University of Rochester

Students' Final Projects Find a Home in Cyberspace

December 6, 1994

Some of Morris Pierce's students are among the most courageous in the world of cyberspace: They're posting their final projects for the world to see on the fastest-growing part of the Internet.

The University of Rochester projects are appearing on the World Wide Web (WWW), a network of thousands of computers around the world that contain documents with information, images, sound, and links to other sites.

Pierce, a faculty member in the Department of History and the University's energy manager, gave his 25 students in two classes a choice between a final term paper or publishing their work on the Web. Though most had only a faint notion of what the Web was, about one-third chose to produce a "home page," the name that cyberfolks give to documents on the Web.

"Many of the students sat down, did some Web cruising and said, 'This is kind of neat,'" says Pierce. "But when they realized that millions of people will have access to their documents, it was kind of sobering. It made them think about their projects a little more."

The Internet first sprouted as a series of computer links between a few universities and government laboratories decades ago. Now it's a vast network linking millions of computers in homes and offices, as well as in governments and universities, around the world. Commercial services such as Compuserve, America On-Line and Prodigy now offer their customers Internet access.

The World Wide Web is a subset of the Internet, where computers contain viewer-friendly documents written in HTML, or hypertext markup language. Anyone with a computer can design a page using free software that lets the user format text and incorporate photographs, video and even sound in presentations. Users can put their documents on a computer linked to the Internet, and others use a browsing program such as Mosaic to look at the documents.

Both Internet and the Web are growing explosively; every month thousands of computers are added to the networks. Recently the White House went on-line, with a welcoming speech from President Clinton, information from several departments, and even a photo of Socks the cat, along with her mewing. The only down side to the Web phenomenon is that the increasing sophistication of data often means long waits as one's computer labors -- sometimes for minutes -- to gather information.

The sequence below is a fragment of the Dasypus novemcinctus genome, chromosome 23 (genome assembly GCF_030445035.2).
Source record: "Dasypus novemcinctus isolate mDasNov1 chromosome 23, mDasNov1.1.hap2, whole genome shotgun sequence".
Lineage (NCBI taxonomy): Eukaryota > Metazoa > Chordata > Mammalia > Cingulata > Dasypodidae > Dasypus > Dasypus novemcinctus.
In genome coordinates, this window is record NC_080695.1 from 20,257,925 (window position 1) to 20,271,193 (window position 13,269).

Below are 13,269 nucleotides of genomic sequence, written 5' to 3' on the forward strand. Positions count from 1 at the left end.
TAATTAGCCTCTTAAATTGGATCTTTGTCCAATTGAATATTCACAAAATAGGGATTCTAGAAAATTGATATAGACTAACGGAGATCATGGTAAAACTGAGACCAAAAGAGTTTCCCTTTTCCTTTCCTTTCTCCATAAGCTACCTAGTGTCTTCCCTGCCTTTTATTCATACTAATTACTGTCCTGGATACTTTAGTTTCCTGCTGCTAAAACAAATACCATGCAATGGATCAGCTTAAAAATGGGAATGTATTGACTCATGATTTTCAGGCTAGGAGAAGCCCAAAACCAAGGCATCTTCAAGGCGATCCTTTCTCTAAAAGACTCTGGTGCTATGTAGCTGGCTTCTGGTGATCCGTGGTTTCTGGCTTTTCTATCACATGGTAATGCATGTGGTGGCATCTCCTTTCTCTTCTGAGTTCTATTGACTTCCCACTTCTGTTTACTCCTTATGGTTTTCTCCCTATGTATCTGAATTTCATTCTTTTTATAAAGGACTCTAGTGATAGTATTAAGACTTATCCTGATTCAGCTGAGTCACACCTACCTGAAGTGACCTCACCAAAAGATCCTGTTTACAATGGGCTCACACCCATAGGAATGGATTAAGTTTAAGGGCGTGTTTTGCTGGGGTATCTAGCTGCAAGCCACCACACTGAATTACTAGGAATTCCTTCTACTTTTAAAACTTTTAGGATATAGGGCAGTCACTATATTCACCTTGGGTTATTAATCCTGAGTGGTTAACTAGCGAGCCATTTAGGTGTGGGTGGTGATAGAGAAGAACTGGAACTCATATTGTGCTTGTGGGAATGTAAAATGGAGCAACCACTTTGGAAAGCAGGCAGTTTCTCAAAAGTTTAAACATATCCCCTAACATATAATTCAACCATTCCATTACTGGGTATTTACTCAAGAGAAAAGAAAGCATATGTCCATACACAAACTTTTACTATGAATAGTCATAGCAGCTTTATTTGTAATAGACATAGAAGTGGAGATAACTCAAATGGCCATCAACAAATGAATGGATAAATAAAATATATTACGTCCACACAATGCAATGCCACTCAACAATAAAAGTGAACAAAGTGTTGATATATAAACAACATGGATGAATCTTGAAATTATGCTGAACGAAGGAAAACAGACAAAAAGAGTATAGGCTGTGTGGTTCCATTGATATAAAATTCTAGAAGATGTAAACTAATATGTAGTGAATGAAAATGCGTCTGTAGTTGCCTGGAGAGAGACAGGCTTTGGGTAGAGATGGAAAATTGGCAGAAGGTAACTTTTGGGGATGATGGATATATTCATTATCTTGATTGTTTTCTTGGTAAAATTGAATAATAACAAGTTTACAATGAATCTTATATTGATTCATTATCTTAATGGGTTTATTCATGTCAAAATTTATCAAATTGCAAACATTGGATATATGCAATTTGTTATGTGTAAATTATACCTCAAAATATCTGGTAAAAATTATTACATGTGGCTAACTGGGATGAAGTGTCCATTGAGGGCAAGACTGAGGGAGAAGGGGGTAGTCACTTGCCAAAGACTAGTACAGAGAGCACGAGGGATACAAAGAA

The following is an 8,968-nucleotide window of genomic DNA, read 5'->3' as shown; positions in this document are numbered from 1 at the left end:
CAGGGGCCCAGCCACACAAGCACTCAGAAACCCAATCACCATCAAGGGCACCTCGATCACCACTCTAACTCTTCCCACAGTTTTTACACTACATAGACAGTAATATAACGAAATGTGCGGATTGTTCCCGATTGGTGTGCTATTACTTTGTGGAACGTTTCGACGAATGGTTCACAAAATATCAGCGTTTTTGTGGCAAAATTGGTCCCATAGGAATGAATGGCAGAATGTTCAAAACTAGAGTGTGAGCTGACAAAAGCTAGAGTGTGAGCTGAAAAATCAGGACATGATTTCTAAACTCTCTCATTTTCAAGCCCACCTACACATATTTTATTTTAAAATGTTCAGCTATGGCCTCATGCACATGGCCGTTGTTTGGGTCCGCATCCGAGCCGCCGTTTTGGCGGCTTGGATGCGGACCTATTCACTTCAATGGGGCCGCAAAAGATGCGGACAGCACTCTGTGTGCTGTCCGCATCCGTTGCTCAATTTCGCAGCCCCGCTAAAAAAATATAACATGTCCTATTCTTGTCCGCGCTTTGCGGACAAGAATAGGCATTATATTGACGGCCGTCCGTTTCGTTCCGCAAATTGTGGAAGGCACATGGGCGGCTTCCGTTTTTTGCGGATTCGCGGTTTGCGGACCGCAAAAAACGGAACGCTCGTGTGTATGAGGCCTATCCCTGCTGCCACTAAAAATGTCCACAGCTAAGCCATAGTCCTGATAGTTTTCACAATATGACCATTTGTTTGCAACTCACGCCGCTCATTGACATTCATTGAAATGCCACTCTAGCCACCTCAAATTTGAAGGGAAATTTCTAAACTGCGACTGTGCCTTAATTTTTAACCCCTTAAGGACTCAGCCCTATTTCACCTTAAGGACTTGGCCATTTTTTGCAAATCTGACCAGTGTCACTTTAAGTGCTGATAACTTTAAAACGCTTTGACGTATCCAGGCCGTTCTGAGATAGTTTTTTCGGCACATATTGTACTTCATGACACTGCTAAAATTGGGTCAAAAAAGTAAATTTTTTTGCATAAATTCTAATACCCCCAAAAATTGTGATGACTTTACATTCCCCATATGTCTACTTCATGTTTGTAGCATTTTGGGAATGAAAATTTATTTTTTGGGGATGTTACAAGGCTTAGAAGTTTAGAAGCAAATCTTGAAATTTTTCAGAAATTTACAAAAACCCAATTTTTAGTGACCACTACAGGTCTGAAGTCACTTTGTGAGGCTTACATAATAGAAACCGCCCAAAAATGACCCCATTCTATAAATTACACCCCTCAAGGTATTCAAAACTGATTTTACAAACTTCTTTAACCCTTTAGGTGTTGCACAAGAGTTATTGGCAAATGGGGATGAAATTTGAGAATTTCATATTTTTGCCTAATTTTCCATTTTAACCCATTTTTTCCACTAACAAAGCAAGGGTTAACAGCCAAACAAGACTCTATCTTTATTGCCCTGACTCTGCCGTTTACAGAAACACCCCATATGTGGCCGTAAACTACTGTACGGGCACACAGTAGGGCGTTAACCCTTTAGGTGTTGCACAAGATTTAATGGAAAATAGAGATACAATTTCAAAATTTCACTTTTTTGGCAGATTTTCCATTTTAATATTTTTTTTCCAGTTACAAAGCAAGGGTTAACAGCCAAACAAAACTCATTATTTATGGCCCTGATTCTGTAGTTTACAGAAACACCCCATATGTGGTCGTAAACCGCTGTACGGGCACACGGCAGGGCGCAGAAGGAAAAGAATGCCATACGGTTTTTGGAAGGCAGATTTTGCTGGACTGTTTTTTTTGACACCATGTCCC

Pierce says the World Wide Web is perfect for his course on the History of Technology. "These students will have an appreciation of historical technological change, because they are actually using a new technological system," says Pierce, who is also using the Web in his other class, on the Politics of Energy and the Environment.

Matthew Shambroom is teaming up with classmate Mat Felthousen on a page detailing the history of computers on campus. The freshman, who had never seen the Web before, is already helping several departments on campus connect to the Web and set up home pages.

"The Web lets you think in a different way," says Shambroom. "You can jump from idea to idea, at any point and at any time. You're not limited to a standard, continuous flow of information."

Classmate Kazi Huque's project on solar energy includes links to databanks of information in Europe and North America on energy research, solar collectors, photovoltaic cells, and even a slide show on a solar village. Senior history major Andrew Falconer used the opportunity to write about composting and a backyard composter developed by a family friend. "This is a great way to get the word out about this product," says Falconer.

Pierce thinks that knowledge of the Internet and the Web are vital skills for students in today's job market. Indeed, hundreds of both small companies and large multinationals have begun marketing their goods and services on the Web, and some, such as Pizza Hut, even accept orders through the Web.

"It will help these students land a job if they can mention during an interview, 'We can put your company on the Internet -- I know how to do that,'" says Pierce.

Of the two dozen students in his classes, Pierce says that only one had used the WWW before, though most had heard of it. Pierce has equipped classrooms in the University's library with access to the Web, and students can write their pages at work stations in the history department.

To start, most of the students did some "Web cruising," Pierce says, scouting out what was already out there. Then they learned how to write their own pages, which Pierce says is not difficult even for someone with little computer experience, and then gathered their own material together. Their pages consist of a mixture of their own material and links to other relevant resources on the Internet.

"These students must learn how to grab someone's attention. They have to use their imagination to decide on the point they want to make and how to best get it across in a multi-media format," says Pierce.

Those with access to the Internet can see the students' work by going to the Department of History's home page: http://www.history.rochester.edu/.

Next semester Pierce is offering two evening classes, the History of Rochester and the Politics of Energy and the Environment. Students will again design WWW pages. Anyone interested in more information or in taking the classes should call Pierce at 275-4331, or the University's Office of Part-time Studies at 275-2344. tr




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